My medlar jelly journey began with a lone, wild medlar tree growing by a cliffside field near my home in Cancale. I clocked it (inveterate forager that I’ve become), tasted one of the firm, golden, funny-looking orbs (Ack! Sour and astringent!), read up on it (should’ve done that before tasting it), then gathered a couple of kilos to try my hand at making medlar jelly.
As instructed, I stored the medlars in a cool place to over-ripen or ‘blette.’ And then, I got called away to the US for 3 weeks on a family emergency. All thoughts of medlars left my head till I returned and found them soft, dark, and looking like they should be thrown out. I squeezed one open and tasted the now-brown, which had turned sweet-tart and creamy. So THAT’S what bletted means*, I thought, then set about my jelly task.
The initial results were not promising. Boiling the bletted medlars in water yielded a muddy-looking, seedy purée. The strained medlar juice was brown and sour. And then, the magic of heat, sugar, and a hint of lemon happened. As the liquid boiled, it went from umber to orange, dun to glistening. After an hour of cooking the color deepened and the syrup gelled to perfection. And the flavor! Citrusy, apple-y, floral, and sweet…like nothing I’d ever tasted. I was hooked.
Medlar jelly, like quince jelly (whose color it resembles), is one of the easiest preserves to make. (Yes, you do have to wait for the fall fruits to become bletted, but they do that all on their own.) The transformation the fruit undergoes also makes it one of the most satisfying – ‘alchemy in a Maslin pan,’ as Jane Steward at Eastgate Larder in Norfolk (UK) has said.
*I’ve read lots of cooks who have referred to bletting as ‘rotting’ or ‘fermenting’ which I find misleading and unappetizing. Bletting makes medlars (and persimmons) sweeter, less astringent, MORE delicious.
2 lb./1 kg. medlars
3 cups or more sugar
To blette the medlars: Spread in a single layer on a baking sheet or in a wood box, cover with a clean kitchen towel, and leave in a cool dry place 1 to 2 weeks, or until they have softened and split when gently squeezed. Their color will change from red-gold, to brown.
Wash the medlars, drain, and remove any leaves or twigs. Place in a large saucepan, and add just enough water to cover. Place a lid over top, and boil over medium heat 30 to 45 minutes, or until the medlars have broken down. Mash the medlars with a potato masher, to turn them to mush.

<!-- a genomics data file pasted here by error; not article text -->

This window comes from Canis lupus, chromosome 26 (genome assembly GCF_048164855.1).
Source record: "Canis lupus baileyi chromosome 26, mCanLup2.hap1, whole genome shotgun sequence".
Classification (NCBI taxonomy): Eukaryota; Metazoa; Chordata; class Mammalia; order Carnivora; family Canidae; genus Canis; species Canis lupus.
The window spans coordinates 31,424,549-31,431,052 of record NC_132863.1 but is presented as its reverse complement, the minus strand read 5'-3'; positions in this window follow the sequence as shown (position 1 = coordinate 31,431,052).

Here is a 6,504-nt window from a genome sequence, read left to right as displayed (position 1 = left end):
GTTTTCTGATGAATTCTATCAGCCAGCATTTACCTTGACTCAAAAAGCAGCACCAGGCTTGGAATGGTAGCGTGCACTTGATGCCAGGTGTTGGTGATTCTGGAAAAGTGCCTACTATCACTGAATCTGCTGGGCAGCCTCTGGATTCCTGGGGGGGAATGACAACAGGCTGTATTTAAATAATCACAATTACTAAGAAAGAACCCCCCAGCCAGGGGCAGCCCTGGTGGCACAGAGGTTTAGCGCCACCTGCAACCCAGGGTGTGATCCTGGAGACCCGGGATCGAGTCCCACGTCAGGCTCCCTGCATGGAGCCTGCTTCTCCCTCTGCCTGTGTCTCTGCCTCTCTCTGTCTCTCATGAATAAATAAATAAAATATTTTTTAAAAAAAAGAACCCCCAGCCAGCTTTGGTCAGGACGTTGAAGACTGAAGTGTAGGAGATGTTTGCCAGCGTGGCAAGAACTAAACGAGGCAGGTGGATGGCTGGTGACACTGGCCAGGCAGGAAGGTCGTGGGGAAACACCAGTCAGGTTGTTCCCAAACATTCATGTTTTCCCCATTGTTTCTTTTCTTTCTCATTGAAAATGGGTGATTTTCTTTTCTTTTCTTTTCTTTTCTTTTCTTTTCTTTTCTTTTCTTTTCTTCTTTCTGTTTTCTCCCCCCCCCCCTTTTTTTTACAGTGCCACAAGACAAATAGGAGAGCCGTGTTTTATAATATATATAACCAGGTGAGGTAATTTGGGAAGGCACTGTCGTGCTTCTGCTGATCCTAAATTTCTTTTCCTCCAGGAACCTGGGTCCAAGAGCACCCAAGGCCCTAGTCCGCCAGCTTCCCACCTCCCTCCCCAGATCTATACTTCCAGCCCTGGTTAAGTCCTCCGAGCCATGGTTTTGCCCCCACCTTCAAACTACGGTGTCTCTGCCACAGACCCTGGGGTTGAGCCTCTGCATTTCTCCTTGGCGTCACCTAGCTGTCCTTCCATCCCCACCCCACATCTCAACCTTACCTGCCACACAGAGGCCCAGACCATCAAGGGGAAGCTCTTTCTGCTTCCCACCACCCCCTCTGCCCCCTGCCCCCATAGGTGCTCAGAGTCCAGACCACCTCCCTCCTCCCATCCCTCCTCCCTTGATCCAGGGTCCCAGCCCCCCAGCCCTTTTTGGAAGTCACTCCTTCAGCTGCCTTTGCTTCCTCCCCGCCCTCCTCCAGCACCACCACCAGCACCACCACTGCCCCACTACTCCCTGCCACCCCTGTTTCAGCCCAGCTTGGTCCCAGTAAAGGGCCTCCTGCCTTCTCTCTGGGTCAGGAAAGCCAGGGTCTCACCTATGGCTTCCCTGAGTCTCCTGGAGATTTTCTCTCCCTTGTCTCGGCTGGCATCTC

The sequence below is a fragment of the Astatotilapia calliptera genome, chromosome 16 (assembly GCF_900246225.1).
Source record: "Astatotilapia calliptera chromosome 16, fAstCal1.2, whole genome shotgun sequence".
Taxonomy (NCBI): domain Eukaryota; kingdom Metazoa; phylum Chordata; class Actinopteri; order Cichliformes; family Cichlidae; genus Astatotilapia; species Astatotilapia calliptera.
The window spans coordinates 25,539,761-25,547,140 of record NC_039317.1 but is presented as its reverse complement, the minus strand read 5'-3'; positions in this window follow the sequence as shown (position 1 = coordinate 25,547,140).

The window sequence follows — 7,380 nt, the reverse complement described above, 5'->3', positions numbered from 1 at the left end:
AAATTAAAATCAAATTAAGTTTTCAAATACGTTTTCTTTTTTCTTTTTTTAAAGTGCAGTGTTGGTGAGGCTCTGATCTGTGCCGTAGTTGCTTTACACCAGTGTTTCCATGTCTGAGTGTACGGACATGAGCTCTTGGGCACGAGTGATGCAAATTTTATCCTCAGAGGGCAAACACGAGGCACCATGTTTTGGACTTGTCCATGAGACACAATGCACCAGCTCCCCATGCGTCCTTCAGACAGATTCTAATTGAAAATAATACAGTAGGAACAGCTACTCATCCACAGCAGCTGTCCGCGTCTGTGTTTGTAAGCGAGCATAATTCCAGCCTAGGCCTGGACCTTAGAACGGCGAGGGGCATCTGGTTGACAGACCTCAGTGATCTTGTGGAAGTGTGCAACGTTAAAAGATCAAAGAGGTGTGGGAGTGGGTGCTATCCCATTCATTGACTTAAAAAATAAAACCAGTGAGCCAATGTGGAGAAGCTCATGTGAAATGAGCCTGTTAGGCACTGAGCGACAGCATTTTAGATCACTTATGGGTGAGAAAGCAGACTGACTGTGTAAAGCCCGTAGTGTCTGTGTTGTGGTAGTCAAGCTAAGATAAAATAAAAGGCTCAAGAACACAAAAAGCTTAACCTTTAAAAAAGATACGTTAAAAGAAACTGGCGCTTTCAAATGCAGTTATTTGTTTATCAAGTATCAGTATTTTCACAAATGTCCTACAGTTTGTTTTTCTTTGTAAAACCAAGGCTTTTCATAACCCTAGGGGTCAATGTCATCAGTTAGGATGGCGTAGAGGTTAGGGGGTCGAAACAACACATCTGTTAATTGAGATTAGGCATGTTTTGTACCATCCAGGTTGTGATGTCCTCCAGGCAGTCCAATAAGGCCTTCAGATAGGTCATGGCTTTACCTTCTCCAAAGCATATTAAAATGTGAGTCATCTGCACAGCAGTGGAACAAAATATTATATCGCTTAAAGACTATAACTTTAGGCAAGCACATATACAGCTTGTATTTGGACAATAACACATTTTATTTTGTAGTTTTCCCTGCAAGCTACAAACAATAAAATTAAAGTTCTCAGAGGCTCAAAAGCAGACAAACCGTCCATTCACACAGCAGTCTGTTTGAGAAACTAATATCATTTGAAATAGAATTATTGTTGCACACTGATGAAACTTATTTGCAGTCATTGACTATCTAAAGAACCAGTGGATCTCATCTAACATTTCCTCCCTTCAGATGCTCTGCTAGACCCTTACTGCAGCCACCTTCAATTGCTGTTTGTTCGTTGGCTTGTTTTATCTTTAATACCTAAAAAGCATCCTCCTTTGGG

Filter the medlar juice by spooning the purée/mush into a nut milk bag (my favorite for small batches) or an old pillow case, then suspend it over a large bowl or saucepan to catch the juice. (I hang mine on a broomstick set on two chairs.) Leave for at least 4 hours, until most of the juice has dripped out. Do not squeeze the bag; you won’t get THAT much more juice and squeezing it will make the jelly cloudy. Discard the medlar purée, then measure the juice into a clean saucepan. Place several teaspoons in the freezer to test the jelly as it cooks.
Add an equal amount of sugar to juice to the pan. So for 3 cups juice, add 3 cups sugar/1 liter of juice, add 1 kg. sugar. Squeeze the lemon, remove the seeds from each half, then add the juice and the lemon halves to the pan. Stir everything together to dissolve the sugar.
Bring the liquid to a quick-rolling boil, stirring often. Reduce the heat to medium-high, and boil briskly for 30 minutes, stirring occasionally at first, and more and more frequently as time goes on. Reduce the heat to medium, and boil 15 to 30 minutes more, stirring regularly. Here’s what will happen :
- The white foam (pectin) will begin to disappear.
- The liquid will start to feel thicker and more syrup-like as you stir it.
- The bubbles will get bigger on top of the liquid as the syrup thickens.
- The liquid will foam to a paler color when you stir it.
- The liquid’s color will turn a deep red-orange.
After 45 minutes of cooking, Dip one of the chilled teaspoons in the liquid and pour a little back onto the chilled saucer. If the liquid falls off in droplets, the jelly’s not done yet. When it slides off in a sheet and otherwise seems to stick to the spoon and set on the saucer, it’s ready to pour into clean jars. On the saucer, you can put the jelly to the wrinkle test as well – push it with your finger a little to see if the surface wrinkles. The testing process will take several tries – with a few of minutes between each try. Wipe off the spoons and the saucer and put them back into the freezer between tests.
Once your jelly has set, pull on a pair of kitchen gloves to protect your hands. (The jelly is HOT!)
Pour the liquid into a heat-proof pitcher, then pour it into clean jars almost to the top. Secure the lids on tightly, then turn them over and let them cool upside down. Return the jars right side up once they’re cool. (The upside-down method vacuum-seals the jars) last step seals the jars.) The jelly will continue to firm up for about 24 hours and your sealed jars will keep at room temperature.